ramus utriculus ampullaris, constitutes the anterior vestibular
artery. From the latter vessel branches are given off to supply
the macular acustica of the utrkle, the crista acustica of the
superior and horizontal canals and the anterior crurae of these
canals.
From this arrangement of the arterial tree of the labyrinth,
it is apparent that disturbances of the circulation such as would
be produced by emboli are capable of destroying the function
of the several end organs as follows. An embolus lodging in
the trunk of the labyrinthine artery would suppress the function
of all the end organs, both in the cochlea as well as in the vestibule and semicircular canals. This phenomenon has been
repeatedly observed as the result of air emboli among caisson
workers. An embolus lodging in the first branch of the labyrinthine artery would destroy the blood supply for the proximal
two-thirds of the basal coil together with that of the macula
acustica of the saccule and the crista acustica of the posterior
canal. I n the same a-ay an embolus lodging in either of the
two divisions of this vessel would suppress the function of the
part of the basal coil supplied by it or the function of the macula
acustica of the saccule and the crista of the posterior canal.
Again, an embolus lodging in the labyrinthine artery after the
first trunk has been given off would suppress the organ of
Corti in all but the proximal two-thirds of the basal coil, the
macula acustica of the utricle and the crista acustica of the superior and horizontal canals. An embolus lodging in one of the two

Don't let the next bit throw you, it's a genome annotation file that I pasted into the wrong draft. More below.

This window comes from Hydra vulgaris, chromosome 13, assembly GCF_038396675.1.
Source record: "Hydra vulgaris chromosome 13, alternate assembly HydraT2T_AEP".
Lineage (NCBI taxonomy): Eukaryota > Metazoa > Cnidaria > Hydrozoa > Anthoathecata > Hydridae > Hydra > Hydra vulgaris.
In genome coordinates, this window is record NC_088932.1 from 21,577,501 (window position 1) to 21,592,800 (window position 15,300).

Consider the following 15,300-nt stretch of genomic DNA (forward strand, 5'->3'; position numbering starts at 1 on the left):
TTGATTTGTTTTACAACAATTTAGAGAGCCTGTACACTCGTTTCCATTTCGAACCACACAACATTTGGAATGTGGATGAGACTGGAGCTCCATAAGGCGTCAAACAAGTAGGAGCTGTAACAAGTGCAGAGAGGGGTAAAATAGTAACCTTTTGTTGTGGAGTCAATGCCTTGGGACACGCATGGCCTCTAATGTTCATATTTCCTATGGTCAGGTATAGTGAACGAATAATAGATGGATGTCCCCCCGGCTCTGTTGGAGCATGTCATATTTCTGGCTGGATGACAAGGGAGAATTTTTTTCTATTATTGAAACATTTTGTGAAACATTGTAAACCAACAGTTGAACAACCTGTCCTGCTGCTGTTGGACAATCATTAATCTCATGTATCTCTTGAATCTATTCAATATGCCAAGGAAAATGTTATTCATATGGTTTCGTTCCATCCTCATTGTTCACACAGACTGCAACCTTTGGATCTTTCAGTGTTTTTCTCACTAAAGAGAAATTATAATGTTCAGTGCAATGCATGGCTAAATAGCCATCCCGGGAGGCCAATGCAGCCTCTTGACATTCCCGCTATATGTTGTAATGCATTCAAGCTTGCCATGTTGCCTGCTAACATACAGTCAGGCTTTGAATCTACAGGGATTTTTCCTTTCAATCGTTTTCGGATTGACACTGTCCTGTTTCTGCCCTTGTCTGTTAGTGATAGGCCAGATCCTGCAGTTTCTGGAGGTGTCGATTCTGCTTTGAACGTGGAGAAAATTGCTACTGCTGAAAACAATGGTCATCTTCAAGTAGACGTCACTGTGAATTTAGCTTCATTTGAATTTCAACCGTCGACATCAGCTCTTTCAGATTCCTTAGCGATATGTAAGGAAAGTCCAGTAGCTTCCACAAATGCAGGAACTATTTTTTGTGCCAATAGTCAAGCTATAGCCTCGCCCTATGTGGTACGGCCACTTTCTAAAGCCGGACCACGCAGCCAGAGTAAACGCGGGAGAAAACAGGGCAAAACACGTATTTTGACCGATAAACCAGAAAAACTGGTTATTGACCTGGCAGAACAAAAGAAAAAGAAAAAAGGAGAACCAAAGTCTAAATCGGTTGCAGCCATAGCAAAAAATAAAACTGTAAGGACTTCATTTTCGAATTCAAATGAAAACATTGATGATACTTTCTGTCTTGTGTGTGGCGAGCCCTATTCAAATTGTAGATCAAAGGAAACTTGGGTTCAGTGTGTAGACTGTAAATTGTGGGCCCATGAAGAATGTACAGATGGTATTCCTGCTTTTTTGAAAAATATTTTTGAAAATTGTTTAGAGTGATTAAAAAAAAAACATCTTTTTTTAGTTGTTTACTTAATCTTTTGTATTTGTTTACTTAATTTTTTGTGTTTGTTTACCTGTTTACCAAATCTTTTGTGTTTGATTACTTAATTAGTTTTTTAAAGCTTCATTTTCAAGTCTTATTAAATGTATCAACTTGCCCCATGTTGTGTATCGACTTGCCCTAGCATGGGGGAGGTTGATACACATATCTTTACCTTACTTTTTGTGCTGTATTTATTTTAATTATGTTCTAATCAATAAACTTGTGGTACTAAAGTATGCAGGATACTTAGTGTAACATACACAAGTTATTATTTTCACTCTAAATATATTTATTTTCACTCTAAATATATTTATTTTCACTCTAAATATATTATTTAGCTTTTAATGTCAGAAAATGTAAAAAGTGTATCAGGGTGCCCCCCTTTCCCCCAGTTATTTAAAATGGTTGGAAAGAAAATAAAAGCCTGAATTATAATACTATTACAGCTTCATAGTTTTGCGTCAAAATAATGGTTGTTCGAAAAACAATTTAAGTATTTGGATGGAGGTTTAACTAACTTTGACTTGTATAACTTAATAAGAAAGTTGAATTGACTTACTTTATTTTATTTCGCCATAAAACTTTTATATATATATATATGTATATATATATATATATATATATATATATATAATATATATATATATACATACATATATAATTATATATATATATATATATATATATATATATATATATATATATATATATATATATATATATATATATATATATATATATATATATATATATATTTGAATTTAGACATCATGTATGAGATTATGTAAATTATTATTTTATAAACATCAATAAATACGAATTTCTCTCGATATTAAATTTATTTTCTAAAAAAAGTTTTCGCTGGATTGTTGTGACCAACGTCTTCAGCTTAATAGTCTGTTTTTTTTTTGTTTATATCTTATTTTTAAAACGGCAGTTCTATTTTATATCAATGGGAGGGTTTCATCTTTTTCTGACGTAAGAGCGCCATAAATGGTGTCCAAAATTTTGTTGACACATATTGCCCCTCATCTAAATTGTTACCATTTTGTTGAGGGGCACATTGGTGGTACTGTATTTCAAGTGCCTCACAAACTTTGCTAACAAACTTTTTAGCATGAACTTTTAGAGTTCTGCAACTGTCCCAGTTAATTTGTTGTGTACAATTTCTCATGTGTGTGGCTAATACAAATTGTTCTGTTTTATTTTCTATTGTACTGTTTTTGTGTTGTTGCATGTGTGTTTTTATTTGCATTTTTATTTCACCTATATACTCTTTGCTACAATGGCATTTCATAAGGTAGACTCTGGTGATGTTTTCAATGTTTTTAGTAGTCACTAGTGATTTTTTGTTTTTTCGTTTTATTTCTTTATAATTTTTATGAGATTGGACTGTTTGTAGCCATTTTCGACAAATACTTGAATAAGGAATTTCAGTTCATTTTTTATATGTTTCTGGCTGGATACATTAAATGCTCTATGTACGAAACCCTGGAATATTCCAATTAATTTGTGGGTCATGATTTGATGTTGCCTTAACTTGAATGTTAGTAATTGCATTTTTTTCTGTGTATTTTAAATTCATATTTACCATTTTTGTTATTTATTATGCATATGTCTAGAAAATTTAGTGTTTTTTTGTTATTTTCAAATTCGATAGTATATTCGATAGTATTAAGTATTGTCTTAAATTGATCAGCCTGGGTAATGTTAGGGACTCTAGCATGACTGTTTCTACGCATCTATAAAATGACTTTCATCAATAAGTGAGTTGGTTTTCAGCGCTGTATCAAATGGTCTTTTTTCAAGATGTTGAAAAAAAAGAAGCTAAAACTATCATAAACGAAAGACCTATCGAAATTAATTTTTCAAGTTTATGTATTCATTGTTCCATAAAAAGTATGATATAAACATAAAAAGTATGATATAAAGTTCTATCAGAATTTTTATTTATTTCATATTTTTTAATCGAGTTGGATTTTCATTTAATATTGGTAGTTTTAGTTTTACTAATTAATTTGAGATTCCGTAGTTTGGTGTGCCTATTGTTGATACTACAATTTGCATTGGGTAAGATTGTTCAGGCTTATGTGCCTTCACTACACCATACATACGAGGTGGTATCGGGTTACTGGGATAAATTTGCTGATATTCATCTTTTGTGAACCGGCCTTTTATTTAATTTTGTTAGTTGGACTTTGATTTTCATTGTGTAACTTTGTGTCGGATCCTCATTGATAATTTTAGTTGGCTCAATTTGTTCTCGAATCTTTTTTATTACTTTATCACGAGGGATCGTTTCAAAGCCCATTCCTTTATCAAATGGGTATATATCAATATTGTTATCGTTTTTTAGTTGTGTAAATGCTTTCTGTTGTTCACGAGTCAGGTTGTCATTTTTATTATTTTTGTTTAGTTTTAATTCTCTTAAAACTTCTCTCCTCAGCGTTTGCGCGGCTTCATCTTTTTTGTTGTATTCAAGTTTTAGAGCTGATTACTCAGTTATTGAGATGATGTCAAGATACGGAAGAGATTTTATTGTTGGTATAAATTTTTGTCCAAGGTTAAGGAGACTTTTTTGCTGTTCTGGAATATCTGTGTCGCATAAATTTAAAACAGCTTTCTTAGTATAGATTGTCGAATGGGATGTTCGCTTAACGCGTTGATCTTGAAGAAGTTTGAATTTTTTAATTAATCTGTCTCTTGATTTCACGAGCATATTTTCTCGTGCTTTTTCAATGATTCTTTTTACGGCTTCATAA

divisions of this vessel would suppress the function of that part
of Corti’s organ described above or the function of the macula
acustica of the utricle with that of the crista acustica of the
horizontal and superior canals.
The venous system of the human labyrinth is more like that
of the dog than it is of the pig, the sheep, or the calf. Two
veins are always found leaving the labyrinth, one a t the aquaeductus cochleae, the other a t the aquaeductus vestibuli. The
vein of the aquaeductus cochleae, as in other species studied,
constitutes the main vessel draining the labyrinth. This vein
194
GEORGE E. SHAMBAUGH
drains the entire cochlea as well as part of the vestibule and semicircular canals. Figure 3 shows an injection of the entire venous
system of the labyrinth. The vein of the aquaeductus cochleae
in addition to carrying off the blood from the entire cochlea
drains the macula acustica of the saccule and through the anterior vestibular vein drains the macula acustica of the utricle
and the crista acustica of the superior and horizontal canals.
The anterior crurae of these canals are drained by a vessel which
escapes along the aquaeductus vestibuli. The crista acustica
of the posterior canal as well as the posterior crus of this and of
the horizontal canal also drain through the vein of the aquaeductus vestibuli. Practically an identical venous system is
shown in figure 5. I n figure 4, on the other hand, only a very
small part of the venous blood from the semicircular canals
leaves along the aquaeductus vestibuli. I n this preparation
the typical anterior and posterior vestibular were present, both
draining into the vein of the aquaeductus cochleae. The posterior vestibular vein drained the crista of the posterior canal,
the posterior crus of this and of the horizontal canal, as well
as a part of the crus commune. The anterior vestibular vein
drained the cristae of the superior and horizontal canals, the
veins of the anterior crurae of the horizontal and superior canals
form separate vessels which apparently join the vein of the
aquaeductus vestibuli. The injection of these vessels was not
complete so that it could not be determined definitely whether
they emptied into the vein of the aquaeductus vestibuli or
crossed the vestibule t o the vein of the aquaeductus cochleae.
Figure 6 shows the horizontal canal of the human labyrinth
with a complete injection of all the blood vessels, arteries, capillaries and veins.
195